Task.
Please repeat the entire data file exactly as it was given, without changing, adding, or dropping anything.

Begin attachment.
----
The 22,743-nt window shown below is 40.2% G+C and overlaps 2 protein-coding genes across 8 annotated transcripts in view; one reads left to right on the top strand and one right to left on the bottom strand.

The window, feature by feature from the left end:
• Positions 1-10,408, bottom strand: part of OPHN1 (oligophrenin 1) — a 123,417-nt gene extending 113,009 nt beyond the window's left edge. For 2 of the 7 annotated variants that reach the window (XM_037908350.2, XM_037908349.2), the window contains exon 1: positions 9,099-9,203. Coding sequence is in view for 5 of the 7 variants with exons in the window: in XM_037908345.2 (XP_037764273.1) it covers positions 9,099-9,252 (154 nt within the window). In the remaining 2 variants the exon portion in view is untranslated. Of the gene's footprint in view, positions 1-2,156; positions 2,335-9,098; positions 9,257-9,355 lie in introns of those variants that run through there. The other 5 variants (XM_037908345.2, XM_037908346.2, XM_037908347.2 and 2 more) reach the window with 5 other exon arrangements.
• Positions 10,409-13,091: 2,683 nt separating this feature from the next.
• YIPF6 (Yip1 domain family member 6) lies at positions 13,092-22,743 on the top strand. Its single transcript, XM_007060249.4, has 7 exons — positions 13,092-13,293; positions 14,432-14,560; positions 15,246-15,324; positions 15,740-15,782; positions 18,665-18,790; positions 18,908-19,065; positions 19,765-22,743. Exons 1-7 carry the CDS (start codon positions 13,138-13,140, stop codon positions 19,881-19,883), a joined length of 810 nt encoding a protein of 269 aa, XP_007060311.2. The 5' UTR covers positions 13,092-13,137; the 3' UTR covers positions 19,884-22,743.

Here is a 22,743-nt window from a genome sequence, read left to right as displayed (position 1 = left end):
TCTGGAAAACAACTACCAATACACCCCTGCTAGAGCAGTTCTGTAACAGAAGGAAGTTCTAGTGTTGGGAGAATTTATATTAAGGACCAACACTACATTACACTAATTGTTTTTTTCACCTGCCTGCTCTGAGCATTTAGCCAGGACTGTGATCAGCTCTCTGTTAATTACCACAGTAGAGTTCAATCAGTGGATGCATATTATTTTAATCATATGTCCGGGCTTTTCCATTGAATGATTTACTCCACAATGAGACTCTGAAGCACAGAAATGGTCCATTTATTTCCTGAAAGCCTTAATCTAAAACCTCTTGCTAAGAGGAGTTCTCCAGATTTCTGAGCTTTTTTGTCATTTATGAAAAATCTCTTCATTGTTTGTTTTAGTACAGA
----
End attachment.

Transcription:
The 22,743-nt window shown below is 40.2% G+C and overlaps 2 protein-coding genes across 8 annotated transcripts in view; one reads left to right on the top strand and one right to left on the bottom strand.

The window, feature by feature from the left end:
• Positions 1-10,408, bottom strand: part of OPHN1 (oligophrenin 1) — a 123,417-nt gene extending 113,009 nt beyond the window's left edge. For 2 of the 7 annotated variants that reach the window (XM_037908350.2, XM_037908349.2), the window contains exon 1: positions 9,099-9,203. Coding sequence is in view for 5 of the 7 variants with exons in the window: in XM_037908345.2 (XP_037764273.1) it covers positions 9,099-9,252 (154 nt within the window). In the remaining 2 variants the exon portion in view is untranslated. Of the gene's footprint in view, positions 1-2,156; positions 2,335-9,098; positions 9,257-9,355 lie in introns of those variants that run through there. The other 5 variants (XM_037908345.2, XM_037908346.2, XM_037908347.2 and 2 more) reach the window with 5 other exon arrangements.
• Positions 10,409-13,091: 2,683 nt separating this feature from the next.
• YIPF6 (Yip1 domain family member 6) lies at positions 13,092-22,743 on the top strand. Its single transcript, XM_007060249.4, has 7 exons — positions 13,092-13,293; positions 14,432-14,560; positions 15,246-15,324; positions 15,740-15,782; positions 18,665-18,790; positions 18,908-19,065; positions 19,765-22,743. Exons 1-7 carry the CDS (start codon positions 13,138-13,140, stop codon positions 19,881-19,883), a joined length of 810 nt encoding a protein of 269 aa, XP_007060311.2. The 5' UTR covers positions 13,092-13,137; the 3' UTR covers positions 19,884-22,743.

Here is a 22,743-nt window from a genome sequence, read left to right as displayed (position 1 = left end):
TCTGGAAAACAACTACCAATACACCCCTGCTAGAGCAGTTCTGTAACAGAAGGAAGTTCTAGTGTTGGGAGAATTTATATTAAGGACCAACACTACATTACACTAATTGTTTTTTTCACCTGCCTGCTCTGAGCATTTAGCCAGGACTGTGATCAGCTCTCTGTTAATTACCACAGTAGAGTTCAATCAGTGGATGCATATTATTTTAATCATATGTCCGGGCTTTTCCATTGAATGATTTACTCCACAATGAGACTCTGAAGCACAGAAATGGTCCATTTATTTCCTGAAAGCCTTAATCTAAAACCTCTTGCTAAGAGGAGTTCTCCAGATTTCTGAGCTTTTTTGTCATTTATGAAAAATCTCTTCATTGTTTGTTTTAGTACAGA